Pharmaceutical sector  

This sector is subject of a variety of laws and regulations that govern the patenting, testing, safety, efficacy and marketing of medications and medical devices. Innovation and science play a crucial role in this highly demanding context where providing safe and effective products is the main priority.

Good manufacturing practices (GMP) violations identified through routine regulatory inspections are manifold. Regulators do witness some violations, such as the destruction of paper records, the failure to take corrective action to address open investigations into interrupted, missing, deleted or lost data. In most cases non-compliance stems from inadequate or poorly implemented procedures, not knowing or not respecting ALCOA.

Given the increasing challenges and complexity, Operational & Maintenance Excellence and Asset Management Optimization programs in Pharmaceutical are enablers to support the improvement of the internal logistic processes, to optimize the Overall Equipment Effectiveness – OEE, with a very high level of asset utilization with minimum risk and controlled costs.

In addition, digital transformation processes should support the transformation of the current way of working to drive profitability, with a holistic view to ensure the implementation of needed changes throughout your organization.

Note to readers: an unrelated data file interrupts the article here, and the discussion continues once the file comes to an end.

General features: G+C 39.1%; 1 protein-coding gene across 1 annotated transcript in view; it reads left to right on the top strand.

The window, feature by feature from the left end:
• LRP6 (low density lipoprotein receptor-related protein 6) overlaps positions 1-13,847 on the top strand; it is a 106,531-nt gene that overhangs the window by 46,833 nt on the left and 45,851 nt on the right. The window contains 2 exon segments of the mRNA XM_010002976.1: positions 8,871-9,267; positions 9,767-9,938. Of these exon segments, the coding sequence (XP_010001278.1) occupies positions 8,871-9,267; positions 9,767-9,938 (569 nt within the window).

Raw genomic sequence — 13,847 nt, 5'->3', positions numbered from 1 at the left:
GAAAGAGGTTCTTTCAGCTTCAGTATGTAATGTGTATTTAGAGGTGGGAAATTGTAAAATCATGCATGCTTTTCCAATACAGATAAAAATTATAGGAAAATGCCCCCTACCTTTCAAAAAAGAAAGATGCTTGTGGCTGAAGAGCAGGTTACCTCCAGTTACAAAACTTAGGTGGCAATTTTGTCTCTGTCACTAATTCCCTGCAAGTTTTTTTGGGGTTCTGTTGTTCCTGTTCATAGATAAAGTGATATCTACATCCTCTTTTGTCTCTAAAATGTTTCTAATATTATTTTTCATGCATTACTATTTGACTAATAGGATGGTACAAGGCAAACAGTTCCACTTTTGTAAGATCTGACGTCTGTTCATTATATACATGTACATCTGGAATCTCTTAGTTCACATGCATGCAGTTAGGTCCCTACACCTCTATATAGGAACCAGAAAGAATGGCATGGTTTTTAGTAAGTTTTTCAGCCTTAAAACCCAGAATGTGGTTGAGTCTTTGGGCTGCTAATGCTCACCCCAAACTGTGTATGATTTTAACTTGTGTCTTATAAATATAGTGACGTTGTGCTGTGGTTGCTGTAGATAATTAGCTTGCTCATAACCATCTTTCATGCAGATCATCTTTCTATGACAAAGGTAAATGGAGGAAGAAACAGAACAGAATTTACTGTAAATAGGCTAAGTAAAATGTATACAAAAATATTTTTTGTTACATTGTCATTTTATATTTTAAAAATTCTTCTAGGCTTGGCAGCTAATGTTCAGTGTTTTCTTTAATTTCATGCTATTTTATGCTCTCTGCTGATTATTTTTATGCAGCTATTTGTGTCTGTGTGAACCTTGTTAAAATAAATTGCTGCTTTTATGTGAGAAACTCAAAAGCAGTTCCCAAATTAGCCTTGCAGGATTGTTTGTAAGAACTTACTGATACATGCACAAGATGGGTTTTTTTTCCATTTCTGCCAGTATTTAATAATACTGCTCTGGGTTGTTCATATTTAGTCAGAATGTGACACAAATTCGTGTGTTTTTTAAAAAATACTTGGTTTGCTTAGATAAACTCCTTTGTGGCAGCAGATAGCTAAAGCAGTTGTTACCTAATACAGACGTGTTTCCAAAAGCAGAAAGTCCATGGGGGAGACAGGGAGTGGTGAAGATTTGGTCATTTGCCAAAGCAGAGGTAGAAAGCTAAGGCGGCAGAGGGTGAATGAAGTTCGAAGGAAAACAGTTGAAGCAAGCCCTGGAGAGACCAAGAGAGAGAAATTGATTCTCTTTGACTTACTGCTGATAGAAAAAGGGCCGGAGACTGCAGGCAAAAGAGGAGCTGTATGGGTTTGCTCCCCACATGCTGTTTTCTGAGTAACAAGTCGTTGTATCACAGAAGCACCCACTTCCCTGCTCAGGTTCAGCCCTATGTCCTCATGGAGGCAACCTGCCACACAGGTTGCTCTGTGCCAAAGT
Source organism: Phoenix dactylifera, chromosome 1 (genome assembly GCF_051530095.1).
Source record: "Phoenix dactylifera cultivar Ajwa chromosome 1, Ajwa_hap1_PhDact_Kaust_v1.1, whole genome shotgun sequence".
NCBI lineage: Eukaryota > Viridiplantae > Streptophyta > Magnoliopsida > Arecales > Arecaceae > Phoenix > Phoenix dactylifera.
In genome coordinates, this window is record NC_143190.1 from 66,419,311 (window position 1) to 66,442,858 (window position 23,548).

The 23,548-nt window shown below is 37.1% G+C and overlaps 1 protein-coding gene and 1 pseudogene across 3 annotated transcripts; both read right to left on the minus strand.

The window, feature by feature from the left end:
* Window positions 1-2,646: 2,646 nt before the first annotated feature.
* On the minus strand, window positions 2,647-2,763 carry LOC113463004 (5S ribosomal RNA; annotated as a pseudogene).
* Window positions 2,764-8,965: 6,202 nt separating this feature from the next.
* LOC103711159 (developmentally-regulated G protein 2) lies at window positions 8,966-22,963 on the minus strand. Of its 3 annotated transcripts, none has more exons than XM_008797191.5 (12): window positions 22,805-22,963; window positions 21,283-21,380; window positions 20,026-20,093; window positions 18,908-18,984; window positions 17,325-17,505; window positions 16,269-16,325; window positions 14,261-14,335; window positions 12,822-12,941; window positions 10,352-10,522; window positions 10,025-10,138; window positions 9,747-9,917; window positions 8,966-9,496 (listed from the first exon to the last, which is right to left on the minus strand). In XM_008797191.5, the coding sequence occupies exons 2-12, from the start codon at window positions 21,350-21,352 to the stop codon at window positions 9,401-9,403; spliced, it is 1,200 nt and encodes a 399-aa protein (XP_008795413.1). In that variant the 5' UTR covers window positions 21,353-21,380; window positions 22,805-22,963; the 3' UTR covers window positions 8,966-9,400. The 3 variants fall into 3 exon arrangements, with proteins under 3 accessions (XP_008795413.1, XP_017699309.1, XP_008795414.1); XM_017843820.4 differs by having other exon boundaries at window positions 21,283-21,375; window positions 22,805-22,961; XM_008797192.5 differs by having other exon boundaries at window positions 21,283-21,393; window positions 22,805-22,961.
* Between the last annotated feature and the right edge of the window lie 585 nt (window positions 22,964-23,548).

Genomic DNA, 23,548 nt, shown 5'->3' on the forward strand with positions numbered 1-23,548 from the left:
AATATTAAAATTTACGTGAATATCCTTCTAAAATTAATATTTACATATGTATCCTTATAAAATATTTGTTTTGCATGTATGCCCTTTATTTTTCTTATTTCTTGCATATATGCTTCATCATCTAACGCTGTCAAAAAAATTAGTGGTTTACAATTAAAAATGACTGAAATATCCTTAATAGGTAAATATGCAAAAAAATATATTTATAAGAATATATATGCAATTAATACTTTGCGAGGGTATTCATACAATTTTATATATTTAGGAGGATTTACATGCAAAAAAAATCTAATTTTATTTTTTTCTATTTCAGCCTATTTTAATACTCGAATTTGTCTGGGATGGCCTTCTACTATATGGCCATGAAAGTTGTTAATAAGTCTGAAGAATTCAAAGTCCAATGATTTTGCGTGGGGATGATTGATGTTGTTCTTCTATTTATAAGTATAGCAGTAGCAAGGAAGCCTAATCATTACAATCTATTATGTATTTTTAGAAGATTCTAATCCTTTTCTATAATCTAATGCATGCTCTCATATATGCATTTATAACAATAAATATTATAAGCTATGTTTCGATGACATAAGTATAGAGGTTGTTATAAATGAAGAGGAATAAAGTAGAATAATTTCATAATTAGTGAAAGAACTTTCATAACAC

Pharmaceutical industry

Asset Management in Pharmaceutical 

Asset Management in a good manufacturing practices (GMP) environment is part of the overall compliance effort of the site, instituted to not only maintain equipment correctly to ensure availability and proper operation, but also to maintain the validated state of equipment used in the utilities, facilities, manufacturing, processing, packing, holding, or testing of a regulated product.  

Manufacturers who are found to be noncompliant repercussions may include: 

  • Production stoppages; 
  • Distribution and import bans; 
  • Regulatory approval delays;  
  • Product recalls; 
  • Lose the trust and good will of the regulators; 
  • Increased scrutiny through more frequent and in-depth inspections; 
  • Personal and corporate prosecutions. 


Outside of the regulatory repercussions, companies’ reputations, share prices and profits also suffer. Remediation costs can be substantial, and brands and confidence in industry are damaged. 

By evaluating the Asset Management Status against best practices your company will identify the priorities and weighs to achieve the best balance for all initiatives to implement an adequate Asset Management including digital solutions and business processes that will impact business results: 

  • Reduction of the total costs of operating assets 
  • Reduction of the capital costs of investing in the asset base an asset life cycle cost 
  • Improvement the operating performance of the assets (reduce failure rates, increase availability, etc.) 
  • Reduction of the potential health impacts of operating the assets 
  • Reduction of the safety risks of operating the assets 
  • Reduction of the environmental impact of operating the assets 
  • Maintaining and improving the reputation of the organization 
  • Improvement of the regulatory performance of the organization